[Webkit-unassigned] [Bug 27966] Race condition in the database code

bugzilla-daemon at webkit.org bugzilla-daemon at webkit.org
Fri Aug 7 22:34:50 PDT 2009


--- Comment #12 from Dumitru Daniliuc <dumi at chromium.org>  2009-08-07 22:34:47 PDT ---
(In reply to comment #10)
> (From update of attachment 34299 [details])
> Thank you!  This is much much more reviewable.

Sorry it wasn't like that from the very beginning.

> Why do we have one transaction coordinator per thread instead of per database? 
> if it was per database, then we would not need the hash to hold these queues,
> we could just hold them on each datbase?  Do transations span across datbases?

To answer this, I feel like I need to explain a bit how transactions work in
WebCore (sorry if you already know all this). Each transaction in WebCore is a
sequence of steps. To start a transaction, the main thread schedules a task on
the DB thread that runs the first step. After every step, the DB thread
schedules a task back on the main thread that essentially says "OK, I'm done
with this step, tell me what to do next". Then the main thread schedules the
next step, and so on, until the transaction is complete (successfully, or with
an error). So it is very common that the database thread would run a few steps
from one transaction, then run a few steps from another transaction, then go
back to the first transaction, and so on.

Now to get to your questions. The spec requires openDatabase() to always return
a new Database object. WebCore not only returns a new object, but it also
returns a new SQLite connection to the database (I believe it's the right thing
to do). So you can end up with multiple Database instances (and connections) in
the same document that point to the same database file. Now if in your
Javascript code you started two transactions on two different Database objects
that point to the same physical database (physical database == DB file, in
SQLite's case), then it is very probable that the database thread will execute
a few steps from your first transaction and then try to run some steps from
your second transaction. This would result in a deadlock as described in this
bug. So it's not enough to have a transaction queue per Database object
(WebCore already has that); what you really want is a way to coordinate
transactions across multiple Database instances that point to the same physical
DB. This rules out the idea of having a transaction coordinator per Database
instance. We could still have a transaction coordinator per "physical database"
(that's shared by all Database instances pointing to the same database).
However, there's no need to have (# physical databases) transaction
coordinators. One instance per database thread is enough to make sure that the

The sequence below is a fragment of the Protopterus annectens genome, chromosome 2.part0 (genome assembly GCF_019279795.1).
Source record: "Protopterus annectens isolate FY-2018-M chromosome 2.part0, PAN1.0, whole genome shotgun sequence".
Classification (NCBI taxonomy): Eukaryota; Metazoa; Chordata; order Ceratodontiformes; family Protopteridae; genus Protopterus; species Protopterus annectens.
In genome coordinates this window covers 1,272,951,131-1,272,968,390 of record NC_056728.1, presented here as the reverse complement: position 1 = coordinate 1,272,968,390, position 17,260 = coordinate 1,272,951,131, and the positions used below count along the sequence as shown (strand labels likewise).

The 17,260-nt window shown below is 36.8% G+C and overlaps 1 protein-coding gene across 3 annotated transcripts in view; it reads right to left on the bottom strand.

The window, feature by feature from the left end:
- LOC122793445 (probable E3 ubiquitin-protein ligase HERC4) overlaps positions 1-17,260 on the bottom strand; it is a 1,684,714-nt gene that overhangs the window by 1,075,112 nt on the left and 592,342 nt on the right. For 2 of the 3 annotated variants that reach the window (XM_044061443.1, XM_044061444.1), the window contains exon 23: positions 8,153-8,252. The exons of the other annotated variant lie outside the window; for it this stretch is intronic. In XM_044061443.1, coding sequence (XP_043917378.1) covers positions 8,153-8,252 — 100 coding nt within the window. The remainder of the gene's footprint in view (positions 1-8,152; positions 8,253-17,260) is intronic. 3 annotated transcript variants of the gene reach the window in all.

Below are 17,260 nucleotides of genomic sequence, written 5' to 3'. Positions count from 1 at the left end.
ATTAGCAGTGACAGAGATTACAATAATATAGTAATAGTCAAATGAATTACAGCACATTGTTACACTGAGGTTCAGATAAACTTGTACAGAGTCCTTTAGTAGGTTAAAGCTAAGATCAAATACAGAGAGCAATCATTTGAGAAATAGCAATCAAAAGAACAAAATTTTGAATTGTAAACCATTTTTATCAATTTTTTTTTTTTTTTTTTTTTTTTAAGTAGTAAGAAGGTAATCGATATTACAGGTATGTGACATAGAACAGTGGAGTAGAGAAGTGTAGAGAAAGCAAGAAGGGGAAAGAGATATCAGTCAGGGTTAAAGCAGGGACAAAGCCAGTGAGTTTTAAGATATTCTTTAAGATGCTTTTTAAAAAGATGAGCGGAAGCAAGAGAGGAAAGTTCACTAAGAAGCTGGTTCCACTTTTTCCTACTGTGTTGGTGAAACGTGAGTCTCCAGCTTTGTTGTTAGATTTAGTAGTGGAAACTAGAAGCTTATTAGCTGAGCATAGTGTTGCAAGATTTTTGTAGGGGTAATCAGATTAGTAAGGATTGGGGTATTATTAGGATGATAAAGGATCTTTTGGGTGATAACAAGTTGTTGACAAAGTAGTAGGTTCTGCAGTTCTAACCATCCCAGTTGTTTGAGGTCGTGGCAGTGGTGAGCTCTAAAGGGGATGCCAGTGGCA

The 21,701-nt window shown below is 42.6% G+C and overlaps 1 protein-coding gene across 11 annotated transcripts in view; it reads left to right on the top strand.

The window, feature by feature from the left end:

DB thread does not deadlock.

> I find the test case very hard to read using anonymous functions.  If I were
> writing that I would have given the functions nice names, even if they were
> only defined locally.
> It seems teh select/insert tests differ only in "db1" vs. "db2".  Probably
> should be a single funtion which takes a name argument, no?
> Likewise the openDatbasse call could be a function to make this more readable. 
> In general the test has too much copy/paste code. :(

refactored it, should be better now.

> Since no one else has stepped up yet, I think you're stuck with me! ;)

oh no... :)

> In general this looks great.  The layout test needs some cleanup.  And I need
> better understanding (ideally with explanation in teh ChagneLog) as to why it's
> designed this way with teh DatbaseThread holding the transaction coordinator
> instead of the datbase.

I added a sentence to ChangeLog to explain the purpose of the transaction
coordinator. I'm not sure if it's enough, but at the same time I'm not sure if
it's ok to copy-paste my long explanation there either.

> Also confusing that m_database is actually a
> datbaseThread it seems.

Where? I added a DatabaseThread::transactionCoordinator() call, and a
Database::transactionCoordinator() call (because SQLTransaction doesn't know
about DatabaseThread). So calls like m_database->transactionCoordinator() are
perfectly fine: we're asking the Database object on which a transaction is
running to give us the transaction coordinator associated with the database
thread for this document. Is this what you were referring to?

> Why is a securityORiginCopy needeD?
>  62     return database->securityOriginCopy()->databaseIdentifier() + ":" +
> database->stringIdentifier();

Not needed anymore, fixed. I thought a database thread could service Databases
on more than one origin, but I was wrong.

> In general the ChangeLog could be more detailed.

How detailed should I make it?

> anyway, I look forward to the next round!  This seems like a good fix.  Just
> needs to be presented more clearly.

Please take another look.

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